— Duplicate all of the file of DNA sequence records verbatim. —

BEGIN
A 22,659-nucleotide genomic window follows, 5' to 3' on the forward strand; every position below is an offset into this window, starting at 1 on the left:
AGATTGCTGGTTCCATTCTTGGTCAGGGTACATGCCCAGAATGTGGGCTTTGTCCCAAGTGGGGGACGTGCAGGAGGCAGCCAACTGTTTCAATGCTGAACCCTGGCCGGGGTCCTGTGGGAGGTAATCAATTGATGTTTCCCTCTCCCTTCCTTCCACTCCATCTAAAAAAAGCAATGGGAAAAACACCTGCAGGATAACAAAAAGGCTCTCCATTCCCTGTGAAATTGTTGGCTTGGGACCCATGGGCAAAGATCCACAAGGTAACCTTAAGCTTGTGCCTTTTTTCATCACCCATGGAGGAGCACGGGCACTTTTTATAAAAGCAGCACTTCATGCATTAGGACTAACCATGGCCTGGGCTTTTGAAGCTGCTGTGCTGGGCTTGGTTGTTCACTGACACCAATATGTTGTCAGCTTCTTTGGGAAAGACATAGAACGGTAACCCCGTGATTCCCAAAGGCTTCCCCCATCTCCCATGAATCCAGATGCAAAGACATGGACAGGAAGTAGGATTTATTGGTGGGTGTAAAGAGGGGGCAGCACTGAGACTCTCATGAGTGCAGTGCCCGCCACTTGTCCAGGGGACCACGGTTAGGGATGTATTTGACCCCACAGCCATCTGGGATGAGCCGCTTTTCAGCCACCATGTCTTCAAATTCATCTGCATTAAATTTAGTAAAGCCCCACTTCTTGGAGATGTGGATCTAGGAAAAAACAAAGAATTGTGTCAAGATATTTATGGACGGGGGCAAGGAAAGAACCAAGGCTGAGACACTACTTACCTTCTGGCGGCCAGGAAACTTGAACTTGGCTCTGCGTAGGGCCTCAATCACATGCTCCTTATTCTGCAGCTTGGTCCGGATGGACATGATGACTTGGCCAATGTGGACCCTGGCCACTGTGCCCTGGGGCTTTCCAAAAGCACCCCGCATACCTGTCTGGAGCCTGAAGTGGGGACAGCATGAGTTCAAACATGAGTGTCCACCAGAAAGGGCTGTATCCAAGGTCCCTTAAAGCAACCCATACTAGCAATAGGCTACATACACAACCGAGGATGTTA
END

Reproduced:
A 22,659-nucleotide genomic window follows, 5' to 3' on the forward strand; every position below is an offset into this window, starting at 1 on the left:
AGATTGCTGGTTCCATTCTTGGTCAGGGTACATGCCCAGAATGTGGGCTTTGTCCCAAGTGGGGGACGTGCAGGAGGCAGCCAACTGTTTCAATGCTGAACCCTGGCCGGGGTCCTGTGGGAGGTAATCAATTGATGTTTCCCTCTCCCTTCCTTCCACTCCATCTAAAAAAAGCAATGGGAAAAACACCTGCAGGATAACAAAAAGGCTCTCCATTCCCTGTGAAATTGTTGGCTTGGGACCCATGGGCAAAGATCCACAAGGTAACCTTAAGCTTGTGCCTTTTTTCATCACCCATGGAGGAGCACGGGCACTTTTTATAAAAGCAGCACTTCATGCATTAGGACTAACCATGGCCTGGGCTTTTGAAGCTGCTGTGCTGGGCTTGGTTGTTCACTGACACCAATATGTTGTCAGCTTCTTTGGGAAAGACATAGAACGGTAACCCCGTGATTCCCAAAGGCTTCCCCCATCTCCCATGAATCCAGATGCAAAGACATGGACAGGAAGTAGGATTTATTGGTGGGTGTAAAGAGGGGGCAGCACTGAGACTCTCATGAGTGCAGTGCCCGCCACTTGTCCAGGGGACCACGGTTAGGGATGTATTTGACCCCACAGCCATCTGGGATGAGCCGCTTTTCAGCCACCATGTCTTCAAATTCATCTGCATTAAATTTAGTAAAGCCCCACTTCTTGGAGATGTGGATCTAGGAAAAAACAAAGAATTGTGTCAAGATATTTATGGACGGGGGCAAGGAAAGAACCAAGGCTGAGACACTACTTACCTTCTGGCGGCCAGGAAACTTGAACTTGGCTCTGCGTAGGGCCTCAATCACATGCTCCTTATTCTGCAGCTTGGTCCGGATGGACATGATGACTTGGCCAATGTGGACCCTGGCCACTGTGCCCTGGGGCTTTCCAAAAGCACCCCGCATACCTGTCTGGAGCCTGAAGTGGGGACAGCATGAGTTCAAACATGAGTGTCCACCAGAAAGGGCTGTATCCAAGGTCCCTTAAAGCAACCCATACTAGCAATAGGCTACATACACAACCGAGGATGTTA